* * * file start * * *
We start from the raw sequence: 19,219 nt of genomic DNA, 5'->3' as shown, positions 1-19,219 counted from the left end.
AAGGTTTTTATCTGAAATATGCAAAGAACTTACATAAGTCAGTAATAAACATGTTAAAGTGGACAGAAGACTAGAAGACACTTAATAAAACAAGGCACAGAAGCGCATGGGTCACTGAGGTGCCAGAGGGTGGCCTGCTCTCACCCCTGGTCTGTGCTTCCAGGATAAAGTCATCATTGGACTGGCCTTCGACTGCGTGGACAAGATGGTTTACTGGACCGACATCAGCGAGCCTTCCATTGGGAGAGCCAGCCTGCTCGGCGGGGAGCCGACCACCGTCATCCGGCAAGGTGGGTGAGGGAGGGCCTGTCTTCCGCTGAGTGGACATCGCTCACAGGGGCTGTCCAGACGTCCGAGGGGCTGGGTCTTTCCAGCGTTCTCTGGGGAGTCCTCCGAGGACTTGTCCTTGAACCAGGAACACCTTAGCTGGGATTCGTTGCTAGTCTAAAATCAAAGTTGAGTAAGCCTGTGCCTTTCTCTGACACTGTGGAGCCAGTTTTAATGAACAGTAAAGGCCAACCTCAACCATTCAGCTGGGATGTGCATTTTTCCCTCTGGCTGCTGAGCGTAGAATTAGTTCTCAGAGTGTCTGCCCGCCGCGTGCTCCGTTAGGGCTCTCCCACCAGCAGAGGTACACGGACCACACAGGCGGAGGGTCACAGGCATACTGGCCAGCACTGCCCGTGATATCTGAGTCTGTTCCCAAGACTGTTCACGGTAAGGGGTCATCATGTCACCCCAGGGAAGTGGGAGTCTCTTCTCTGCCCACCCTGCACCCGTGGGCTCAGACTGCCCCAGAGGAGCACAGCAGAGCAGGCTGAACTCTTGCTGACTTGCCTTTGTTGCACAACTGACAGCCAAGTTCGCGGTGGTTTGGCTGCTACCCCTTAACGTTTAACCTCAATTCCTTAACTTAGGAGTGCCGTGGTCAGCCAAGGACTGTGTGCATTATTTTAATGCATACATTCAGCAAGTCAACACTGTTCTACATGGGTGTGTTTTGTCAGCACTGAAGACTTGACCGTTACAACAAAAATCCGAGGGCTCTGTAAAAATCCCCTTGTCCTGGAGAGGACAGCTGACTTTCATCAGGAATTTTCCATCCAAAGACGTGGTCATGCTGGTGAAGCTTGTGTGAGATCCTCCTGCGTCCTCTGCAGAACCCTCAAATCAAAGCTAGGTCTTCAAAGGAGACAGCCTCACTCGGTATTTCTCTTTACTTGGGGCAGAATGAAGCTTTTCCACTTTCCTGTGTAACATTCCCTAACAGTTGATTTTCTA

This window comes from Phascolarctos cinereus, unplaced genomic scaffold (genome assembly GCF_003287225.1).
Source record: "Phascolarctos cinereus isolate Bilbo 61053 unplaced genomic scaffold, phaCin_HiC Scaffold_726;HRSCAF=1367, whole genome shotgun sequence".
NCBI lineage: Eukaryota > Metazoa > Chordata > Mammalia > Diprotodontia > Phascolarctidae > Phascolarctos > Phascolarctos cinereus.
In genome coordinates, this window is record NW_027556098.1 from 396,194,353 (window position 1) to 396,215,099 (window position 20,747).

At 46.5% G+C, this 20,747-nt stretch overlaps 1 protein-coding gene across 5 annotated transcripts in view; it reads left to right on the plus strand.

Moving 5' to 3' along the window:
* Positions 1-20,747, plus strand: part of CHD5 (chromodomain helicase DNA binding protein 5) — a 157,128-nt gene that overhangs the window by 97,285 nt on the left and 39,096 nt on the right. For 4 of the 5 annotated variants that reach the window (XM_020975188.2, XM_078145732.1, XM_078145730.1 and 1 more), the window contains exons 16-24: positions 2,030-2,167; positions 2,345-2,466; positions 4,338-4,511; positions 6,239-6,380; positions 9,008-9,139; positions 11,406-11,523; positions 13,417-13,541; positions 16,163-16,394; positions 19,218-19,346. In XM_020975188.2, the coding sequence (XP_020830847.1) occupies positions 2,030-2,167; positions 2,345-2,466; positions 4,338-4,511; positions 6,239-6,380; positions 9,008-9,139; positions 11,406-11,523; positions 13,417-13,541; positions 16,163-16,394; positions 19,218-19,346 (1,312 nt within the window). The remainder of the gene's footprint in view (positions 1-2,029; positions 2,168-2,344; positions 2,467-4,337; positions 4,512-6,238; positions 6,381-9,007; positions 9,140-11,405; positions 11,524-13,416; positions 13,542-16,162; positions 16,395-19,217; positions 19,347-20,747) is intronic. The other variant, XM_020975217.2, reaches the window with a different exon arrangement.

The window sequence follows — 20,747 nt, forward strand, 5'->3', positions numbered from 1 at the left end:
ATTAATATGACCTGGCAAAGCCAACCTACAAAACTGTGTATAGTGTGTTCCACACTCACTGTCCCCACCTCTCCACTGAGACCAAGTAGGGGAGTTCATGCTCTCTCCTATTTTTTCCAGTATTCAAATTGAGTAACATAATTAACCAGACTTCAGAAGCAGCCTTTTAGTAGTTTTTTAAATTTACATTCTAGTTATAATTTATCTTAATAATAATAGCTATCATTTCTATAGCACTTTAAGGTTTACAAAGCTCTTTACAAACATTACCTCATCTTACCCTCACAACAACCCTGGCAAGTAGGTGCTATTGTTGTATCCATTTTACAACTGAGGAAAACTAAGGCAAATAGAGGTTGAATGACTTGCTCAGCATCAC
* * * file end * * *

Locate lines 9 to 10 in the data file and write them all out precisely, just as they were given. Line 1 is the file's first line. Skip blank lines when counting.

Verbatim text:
* Positions 1-20,747, plus strand: part of CHD5 (chromodomain helicase DNA binding protein 5) — a 157,128-nt gene that overhangs the window by 97,285 nt on the left and 39,096 nt on the right. For 4 of the 5 annotated variants that reach the window (XM_020975188.2, XM_078145732.1, XM_078145730.1 and 1 more), the window contains exons 16-24: positions 2,030-2,167; positions 2,345-2,466; positions 4,338-4,511; positions 6,239-6,380; positions 9,008-9,139; positions 11,406-11,523; positions 13,417-13,541; positions 16,163-16,394; positions 19,218-19,346. In XM_020975188.2, the coding sequence (XP_020830847.1) occupies positions 2,030-2,167; positions 2,345-2,466; positions 4,338-4,511; positions 6,239-6,380; positions 9,008-9,139; positions 11,406-11,523; positions 13,417-13,541; positions 16,163-16,394; positions 19,218-19,346 (1,312 nt within the window). The remainder of the gene's footprint in view (positions 1-2,029; positions 2,168-2,344; positions 2,467-4,337; positions 4,512-6,238; positions 6,381-9,007; positions 9,140-11,405; positions 11,524-13,416; positions 13,542-16,162; positions 16,395-19,217; positions 19,347-20,747) is intronic. The other variant, XM_020975217.2, reaches the window with a different exon arrangement.

The window sequence follows — 20,747 nt, forward strand, 5'->3', positions numbered from 1 at the left end: